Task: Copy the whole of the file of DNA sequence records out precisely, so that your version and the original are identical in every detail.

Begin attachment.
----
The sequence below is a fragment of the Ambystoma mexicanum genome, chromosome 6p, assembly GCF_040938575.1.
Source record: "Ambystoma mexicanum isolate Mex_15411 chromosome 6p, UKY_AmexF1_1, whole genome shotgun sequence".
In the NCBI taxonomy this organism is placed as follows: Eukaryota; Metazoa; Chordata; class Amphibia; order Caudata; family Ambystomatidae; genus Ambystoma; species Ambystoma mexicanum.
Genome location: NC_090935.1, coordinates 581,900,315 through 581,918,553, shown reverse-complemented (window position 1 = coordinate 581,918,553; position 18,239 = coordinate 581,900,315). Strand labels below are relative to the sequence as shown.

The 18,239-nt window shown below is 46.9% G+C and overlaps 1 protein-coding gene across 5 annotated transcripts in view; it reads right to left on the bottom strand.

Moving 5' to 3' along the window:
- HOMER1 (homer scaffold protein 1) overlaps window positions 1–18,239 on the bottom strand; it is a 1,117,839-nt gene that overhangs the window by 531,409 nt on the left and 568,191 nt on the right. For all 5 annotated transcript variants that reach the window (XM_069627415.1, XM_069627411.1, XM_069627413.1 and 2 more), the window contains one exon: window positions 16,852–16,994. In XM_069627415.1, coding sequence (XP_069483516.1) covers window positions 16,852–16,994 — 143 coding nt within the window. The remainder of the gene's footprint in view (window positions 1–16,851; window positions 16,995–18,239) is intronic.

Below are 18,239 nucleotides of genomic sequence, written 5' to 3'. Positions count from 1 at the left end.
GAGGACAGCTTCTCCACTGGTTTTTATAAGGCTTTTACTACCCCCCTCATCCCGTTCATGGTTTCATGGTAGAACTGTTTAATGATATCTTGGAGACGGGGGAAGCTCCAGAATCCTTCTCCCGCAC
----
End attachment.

The sequence below is a fragment of the Ambystoma mexicanum genome, chromosome 6p, assembly GCF_040938575.1.
Source record: "Ambystoma mexicanum isolate Mex_15411 chromosome 6p, UKY_AmexF1_1, whole genome shotgun sequence".
In the NCBI taxonomy this organism is placed as follows: Eukaryota; Metazoa; Chordata; class Amphibia; order Caudata; family Ambystomatidae; genus Ambystoma; species Ambystoma mexicanum.
Genome location: NC_090935.1, coordinates 581,900,315 through 581,918,553, shown reverse-complemented (window position 1 = coordinate 581,918,553; position 18,239 = coordinate 581,900,315). Strand labels below are relative to the sequence as shown.

The 18,239-nt window shown below is 46.9% G+C and overlaps 1 protein-coding gene across 5 annotated transcripts in view; it reads right to left on the bottom strand.

Moving 5' to 3' along the window:
- HOMER1 (homer scaffold protein 1) overlaps window positions 1–18,239 on the bottom strand; it is a 1,117,839-nt gene that overhangs the window by 531,409 nt on the left and 568,191 nt on the right. For all 5 annotated transcript variants that reach the window (XM_069627415.1, XM_069627411.1, XM_069627413.1 and 2 more), the window contains one exon: window positions 16,852–16,994. In XM_069627415.1, coding sequence (XP_069483516.1) covers window positions 16,852–16,994 — 143 coding nt within the window. The remainder of the gene's footprint in view (window positions 1–16,851; window positions 16,995–18,239) is intronic.

Below are 18,239 nucleotides of genomic sequence, written 5' to 3'. Positions count from 1 at the left end.
GAGGACAGCTTCTCCACTGGTTTTTATAAGGCTTTTACTACCCCCCTCATCCCGTTCATGGTTTCATGGTAGAACTGTTTAATGATATCTTGGAGACGGGGGAAGCTCCAGAATCCTTCTCCCGCAC